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International Technology Diffusion: Theory and Measurement


  • Eaton, Jonathan
  • Kortum, Samuel


We model the invention of new technologies and their diffusion across countries. In our model all countries grow at the same steady-state rate, with each country's productivity ranking determined by how rapidly it adopts ideas. Research effort is determined by how much ideas earn at home and abroad. Patents affect the return to ideas. We relate the decision to patent an invention internationally to the cost of patenting in a country and to the expected value of patent protection in that country. We can thus infer the direction and magnitude of the international diffusion of technology from data on international patenting, productivity, and research. We fit the model to data from the five leading research economies. A rough summary of our findings is that the world lies about two-thirds of the way from an extreme of technological autarky to an extreme of free trade in ideas. Research performed abroad is about two-thirds as potent as domestic research. Together the United States and Japan drive at least two-thirds of the growth in each of the countries in our sample. Copyright 1999 by Economics Department of the University of Pennsylvania and the Osaka University Institute of Social and Economic Research Association.

Suggested Citation

  • Eaton, Jonathan & Kortum, Samuel, 1999. "International Technology Diffusion: Theory and Measurement," International Economic Review, Department of Economics, University of Pennsylvania and Osaka University Institute of Social and Economic Research Association, vol. 40(3), pages 537-570, August.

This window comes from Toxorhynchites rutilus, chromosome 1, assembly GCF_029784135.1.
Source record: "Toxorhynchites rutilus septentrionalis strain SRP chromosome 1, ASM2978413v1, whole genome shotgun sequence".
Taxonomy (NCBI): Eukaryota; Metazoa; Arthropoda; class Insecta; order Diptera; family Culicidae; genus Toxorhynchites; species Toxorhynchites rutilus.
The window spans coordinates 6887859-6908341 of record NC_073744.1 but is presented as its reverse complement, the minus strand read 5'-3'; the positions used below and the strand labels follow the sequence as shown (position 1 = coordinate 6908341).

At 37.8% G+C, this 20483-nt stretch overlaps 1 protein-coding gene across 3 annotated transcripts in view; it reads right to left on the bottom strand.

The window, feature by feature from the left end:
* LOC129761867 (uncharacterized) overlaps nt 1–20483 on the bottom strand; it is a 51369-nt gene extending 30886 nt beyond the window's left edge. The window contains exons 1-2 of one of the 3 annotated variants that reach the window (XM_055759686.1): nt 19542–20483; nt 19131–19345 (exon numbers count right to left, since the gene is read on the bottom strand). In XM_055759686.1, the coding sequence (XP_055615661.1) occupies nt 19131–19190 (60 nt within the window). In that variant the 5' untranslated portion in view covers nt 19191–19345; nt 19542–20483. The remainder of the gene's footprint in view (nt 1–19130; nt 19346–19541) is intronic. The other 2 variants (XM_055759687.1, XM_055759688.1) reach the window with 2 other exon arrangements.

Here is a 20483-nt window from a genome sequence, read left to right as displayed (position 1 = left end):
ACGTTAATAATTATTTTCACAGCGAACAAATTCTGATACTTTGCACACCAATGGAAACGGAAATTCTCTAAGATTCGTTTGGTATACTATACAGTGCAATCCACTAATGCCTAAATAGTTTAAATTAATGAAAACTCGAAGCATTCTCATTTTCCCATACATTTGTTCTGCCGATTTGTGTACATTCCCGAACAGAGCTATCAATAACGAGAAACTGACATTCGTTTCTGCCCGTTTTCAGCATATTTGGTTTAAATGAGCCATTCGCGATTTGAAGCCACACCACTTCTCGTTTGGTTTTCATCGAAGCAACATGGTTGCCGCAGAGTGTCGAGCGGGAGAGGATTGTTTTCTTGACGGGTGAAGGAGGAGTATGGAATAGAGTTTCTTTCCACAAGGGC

• Handle: RePEc:ier:iecrev:v:40:y:1999:i:3:p:537-70

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    References listed on IDEAS

    1. Jonathan Eaton & Gene M. Grossman, 1986. "Optimal Trade and Industrial Policy Under Oligopoly," The Quarterly Journal of Economics, Oxford University Press, vol. 101(2), pages 383-406.
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    5. Kai-Uwe Kuhn, 1997. "Nonlinear Pricing in Vertically Related Duopolies," RAND Journal of Economics, The RAND Corporation, vol. 28(1), pages 37-62, Spring.
    6. Caillaud, Bernard & Jullien, B & Picard, P, 1995. "Competing Vertical Structures: Precommitment and Renegotiation," Econometrica, Econometric Society, vol. 63(3), pages 621-646, May.
    7. Fershtman, Chaim & Judd, Kenneth L, 1987. "Equilibrium Incentives in Oligopoly," American Economic Review, American Economic Association, vol. 77(5), pages 927-940, December.
    8. Brander, James A. & Spencer, Barbara J., 1985. "Export subsidies and international market share rivalry," Journal of International Economics, Elsevier, vol. 18(1-2), pages 83-100, February.
    9. Horstmann, Ignatius J. & Markusen, James R., 1986. "Up the average cost curve: Inefficient entry and the new protectionism," Journal of International Economics, Elsevier, vol. 20(3-4), pages 225-247, May.
    10. Maggi, Giovanni, 1996. "Strategic Trade Policies with Endogenous Mode of Competition," American Economic Review, American Economic Association, vol. 86(1), pages 237-258, March.
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